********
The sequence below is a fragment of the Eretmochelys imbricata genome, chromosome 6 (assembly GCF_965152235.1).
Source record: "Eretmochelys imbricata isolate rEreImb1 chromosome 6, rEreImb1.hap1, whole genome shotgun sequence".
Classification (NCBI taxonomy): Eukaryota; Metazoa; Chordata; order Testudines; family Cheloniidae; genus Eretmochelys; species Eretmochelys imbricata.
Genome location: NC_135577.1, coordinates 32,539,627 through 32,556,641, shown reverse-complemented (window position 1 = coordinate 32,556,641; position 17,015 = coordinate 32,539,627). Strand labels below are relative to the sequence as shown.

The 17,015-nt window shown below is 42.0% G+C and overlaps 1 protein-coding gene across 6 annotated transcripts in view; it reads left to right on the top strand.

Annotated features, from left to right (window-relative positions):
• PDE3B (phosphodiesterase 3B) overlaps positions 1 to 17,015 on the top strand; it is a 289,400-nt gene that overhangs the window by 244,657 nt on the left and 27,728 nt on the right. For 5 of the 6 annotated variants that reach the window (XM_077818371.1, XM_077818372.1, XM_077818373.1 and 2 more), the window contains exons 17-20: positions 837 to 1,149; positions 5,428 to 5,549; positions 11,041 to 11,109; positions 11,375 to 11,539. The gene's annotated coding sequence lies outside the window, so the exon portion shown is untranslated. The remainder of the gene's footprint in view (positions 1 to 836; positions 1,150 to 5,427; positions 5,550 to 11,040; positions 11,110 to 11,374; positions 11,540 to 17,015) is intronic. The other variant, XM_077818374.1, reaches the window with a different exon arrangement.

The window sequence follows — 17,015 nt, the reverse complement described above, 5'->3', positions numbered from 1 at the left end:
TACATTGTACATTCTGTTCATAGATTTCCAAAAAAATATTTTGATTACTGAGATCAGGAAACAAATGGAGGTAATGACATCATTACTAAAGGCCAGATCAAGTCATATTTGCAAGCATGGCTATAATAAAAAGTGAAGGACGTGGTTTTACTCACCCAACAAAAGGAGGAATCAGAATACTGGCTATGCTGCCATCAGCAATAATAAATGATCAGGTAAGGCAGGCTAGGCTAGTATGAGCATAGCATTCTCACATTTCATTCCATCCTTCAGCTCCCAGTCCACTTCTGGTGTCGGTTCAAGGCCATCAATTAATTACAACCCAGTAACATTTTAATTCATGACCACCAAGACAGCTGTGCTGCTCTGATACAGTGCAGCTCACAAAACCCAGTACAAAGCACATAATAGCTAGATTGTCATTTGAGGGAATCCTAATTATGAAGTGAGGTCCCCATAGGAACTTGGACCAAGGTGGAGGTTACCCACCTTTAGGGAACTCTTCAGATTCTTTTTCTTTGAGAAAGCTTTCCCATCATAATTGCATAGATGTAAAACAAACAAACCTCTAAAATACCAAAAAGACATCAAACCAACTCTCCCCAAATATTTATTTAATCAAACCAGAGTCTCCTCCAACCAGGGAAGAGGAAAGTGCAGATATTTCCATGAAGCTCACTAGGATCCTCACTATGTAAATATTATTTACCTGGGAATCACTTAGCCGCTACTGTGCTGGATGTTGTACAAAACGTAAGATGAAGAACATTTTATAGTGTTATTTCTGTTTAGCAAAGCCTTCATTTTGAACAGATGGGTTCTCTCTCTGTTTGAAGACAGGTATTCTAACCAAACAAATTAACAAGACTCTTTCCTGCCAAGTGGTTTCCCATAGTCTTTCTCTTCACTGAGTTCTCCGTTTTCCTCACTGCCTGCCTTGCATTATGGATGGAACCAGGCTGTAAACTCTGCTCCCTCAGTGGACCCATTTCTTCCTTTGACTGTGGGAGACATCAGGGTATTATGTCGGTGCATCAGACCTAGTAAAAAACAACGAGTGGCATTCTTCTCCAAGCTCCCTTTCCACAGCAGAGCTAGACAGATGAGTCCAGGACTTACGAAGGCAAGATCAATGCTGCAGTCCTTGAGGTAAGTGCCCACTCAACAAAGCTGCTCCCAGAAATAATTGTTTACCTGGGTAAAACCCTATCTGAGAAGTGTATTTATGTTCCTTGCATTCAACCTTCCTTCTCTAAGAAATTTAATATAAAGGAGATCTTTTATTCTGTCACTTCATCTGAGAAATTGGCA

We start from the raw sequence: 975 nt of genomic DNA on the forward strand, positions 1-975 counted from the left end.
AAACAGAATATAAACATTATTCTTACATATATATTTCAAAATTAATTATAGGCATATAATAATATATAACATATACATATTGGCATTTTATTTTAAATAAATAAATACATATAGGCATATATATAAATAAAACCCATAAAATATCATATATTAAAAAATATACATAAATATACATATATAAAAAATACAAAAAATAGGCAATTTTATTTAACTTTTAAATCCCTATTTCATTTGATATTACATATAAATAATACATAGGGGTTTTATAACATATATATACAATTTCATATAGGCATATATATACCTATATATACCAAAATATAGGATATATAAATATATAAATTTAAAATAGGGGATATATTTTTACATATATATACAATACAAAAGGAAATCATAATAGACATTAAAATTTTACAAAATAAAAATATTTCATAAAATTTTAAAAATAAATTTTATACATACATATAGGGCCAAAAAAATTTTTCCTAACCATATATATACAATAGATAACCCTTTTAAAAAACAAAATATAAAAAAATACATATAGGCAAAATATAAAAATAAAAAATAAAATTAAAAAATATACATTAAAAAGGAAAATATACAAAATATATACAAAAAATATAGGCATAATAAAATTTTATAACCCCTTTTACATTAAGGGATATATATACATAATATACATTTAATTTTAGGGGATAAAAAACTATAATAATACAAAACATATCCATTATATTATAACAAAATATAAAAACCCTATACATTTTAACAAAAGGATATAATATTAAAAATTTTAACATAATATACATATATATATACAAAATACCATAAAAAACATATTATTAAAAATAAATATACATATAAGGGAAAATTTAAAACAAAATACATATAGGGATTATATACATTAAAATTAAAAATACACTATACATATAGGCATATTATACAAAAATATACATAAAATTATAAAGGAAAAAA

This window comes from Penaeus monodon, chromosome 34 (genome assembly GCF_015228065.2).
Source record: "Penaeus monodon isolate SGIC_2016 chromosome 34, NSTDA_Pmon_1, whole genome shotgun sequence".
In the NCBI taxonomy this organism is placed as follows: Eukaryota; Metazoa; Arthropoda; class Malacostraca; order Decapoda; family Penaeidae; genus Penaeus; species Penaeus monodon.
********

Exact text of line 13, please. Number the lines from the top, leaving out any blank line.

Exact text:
Source record: "Penaeus monodon isolate SGIC_2016 chromosome 34, NSTDA_Pmon_1, whole genome shotgun sequence".